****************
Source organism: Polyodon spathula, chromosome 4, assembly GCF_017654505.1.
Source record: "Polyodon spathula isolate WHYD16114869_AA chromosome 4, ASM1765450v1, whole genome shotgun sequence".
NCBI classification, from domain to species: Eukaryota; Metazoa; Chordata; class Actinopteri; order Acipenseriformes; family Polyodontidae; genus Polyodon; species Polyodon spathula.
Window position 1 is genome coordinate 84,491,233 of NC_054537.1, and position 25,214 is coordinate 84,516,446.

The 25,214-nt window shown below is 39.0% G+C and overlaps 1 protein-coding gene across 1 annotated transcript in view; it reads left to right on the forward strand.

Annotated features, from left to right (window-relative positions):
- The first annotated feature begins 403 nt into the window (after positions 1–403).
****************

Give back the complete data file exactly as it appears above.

Source organism: Polyodon spathula, chromosome 4, assembly GCF_017654505.1.
Source record: "Polyodon spathula isolate WHYD16114869_AA chromosome 4, ASM1765450v1, whole genome shotgun sequence".
NCBI classification, from domain to species: Eukaryota; Metazoa; Chordata; class Actinopteri; order Acipenseriformes; family Polyodontidae; genus Polyodon; species Polyodon spathula.
Window position 1 is genome coordinate 84,491,233 of NC_054537.1, and position 25,214 is coordinate 84,516,446.

The 25,214-nt window shown below is 39.0% G+C and overlaps 1 protein-coding gene across 1 annotated transcript in view; it reads left to right on the forward strand.

Annotated features, from left to right (window-relative positions):
- The first annotated feature begins 403 nt into the window (after positions 1–403).